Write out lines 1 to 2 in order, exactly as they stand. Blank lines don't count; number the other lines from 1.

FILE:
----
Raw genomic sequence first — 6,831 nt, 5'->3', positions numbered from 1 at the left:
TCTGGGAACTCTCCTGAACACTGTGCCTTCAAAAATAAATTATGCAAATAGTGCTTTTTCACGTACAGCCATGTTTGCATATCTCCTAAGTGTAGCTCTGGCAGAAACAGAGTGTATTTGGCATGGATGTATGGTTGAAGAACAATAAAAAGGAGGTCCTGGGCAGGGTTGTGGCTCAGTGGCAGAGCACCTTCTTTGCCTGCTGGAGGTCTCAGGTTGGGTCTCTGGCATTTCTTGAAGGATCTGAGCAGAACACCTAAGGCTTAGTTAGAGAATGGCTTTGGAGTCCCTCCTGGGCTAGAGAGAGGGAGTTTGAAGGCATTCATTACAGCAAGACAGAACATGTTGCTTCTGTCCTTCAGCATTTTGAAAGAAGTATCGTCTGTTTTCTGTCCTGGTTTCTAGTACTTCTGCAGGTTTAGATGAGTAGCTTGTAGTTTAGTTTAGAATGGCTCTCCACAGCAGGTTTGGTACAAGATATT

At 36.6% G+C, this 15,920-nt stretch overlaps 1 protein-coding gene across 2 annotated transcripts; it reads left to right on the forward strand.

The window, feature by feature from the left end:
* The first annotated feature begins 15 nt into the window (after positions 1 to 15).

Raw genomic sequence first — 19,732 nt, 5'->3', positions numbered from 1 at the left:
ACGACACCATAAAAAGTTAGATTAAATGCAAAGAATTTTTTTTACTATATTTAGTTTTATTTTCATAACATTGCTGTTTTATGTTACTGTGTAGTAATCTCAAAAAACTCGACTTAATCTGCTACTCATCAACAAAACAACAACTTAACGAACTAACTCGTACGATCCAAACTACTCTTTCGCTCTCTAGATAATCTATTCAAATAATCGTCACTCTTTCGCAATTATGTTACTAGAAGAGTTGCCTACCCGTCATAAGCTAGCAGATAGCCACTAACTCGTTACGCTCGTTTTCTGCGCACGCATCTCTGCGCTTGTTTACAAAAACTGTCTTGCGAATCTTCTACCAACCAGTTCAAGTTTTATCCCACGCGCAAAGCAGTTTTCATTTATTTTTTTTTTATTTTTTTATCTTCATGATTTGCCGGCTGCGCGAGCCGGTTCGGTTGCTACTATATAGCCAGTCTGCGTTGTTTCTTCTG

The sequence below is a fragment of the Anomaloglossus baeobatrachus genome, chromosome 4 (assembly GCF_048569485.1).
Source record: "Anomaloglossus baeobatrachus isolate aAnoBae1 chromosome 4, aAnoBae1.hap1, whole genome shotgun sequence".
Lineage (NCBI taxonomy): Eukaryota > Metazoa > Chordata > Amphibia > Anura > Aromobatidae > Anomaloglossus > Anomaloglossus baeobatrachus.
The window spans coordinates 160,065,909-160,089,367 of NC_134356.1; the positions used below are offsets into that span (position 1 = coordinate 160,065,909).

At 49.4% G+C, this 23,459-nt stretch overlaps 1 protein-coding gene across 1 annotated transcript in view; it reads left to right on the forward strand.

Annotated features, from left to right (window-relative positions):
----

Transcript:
Raw genomic sequence first — 6,831 nt, 5'->3', positions numbered from 1 at the left:
TCTGGGAACTCTCCTGAACACTGTGCCTTCAAAAATAAATTATGCAAATAGTGCTTTTTCACGTACAGCCATGTTTGCATATCTCCTAAGTGTAGCTCTGGCAGAAACAGAGTGTATTTGGCATGGATGTATGGTTGAAGAACAATAAAAAGGAGGTCCTGGGCAGGGTTGTGGCTCAGTGGCAGAGCACCTTCTTTGCCTGCTGGAGGTCTCAGGTTGGGTCTCTGGCATTTCTTGAAGGATCTGAGCAGAACACCTAAGGCTTAGTTAGAGAATGGCTTTGGAGTCCCTCCTGGGCTAGAGAGAGGGAGTTTGAAGGCATTCATTACAGCAAGACAGAACATGTTGCTTCTGTCCTTCAGCATTTTGAAAGAAGTATCGTCTGTTTTCTGTCCTGGTTTCTAGTACTTCTGCAGGTTTAGATGAGTAGCTTGTAGTTTAGTTTAGAATGGCTCTCCACAGCAGGTTTGGTACAAGATATT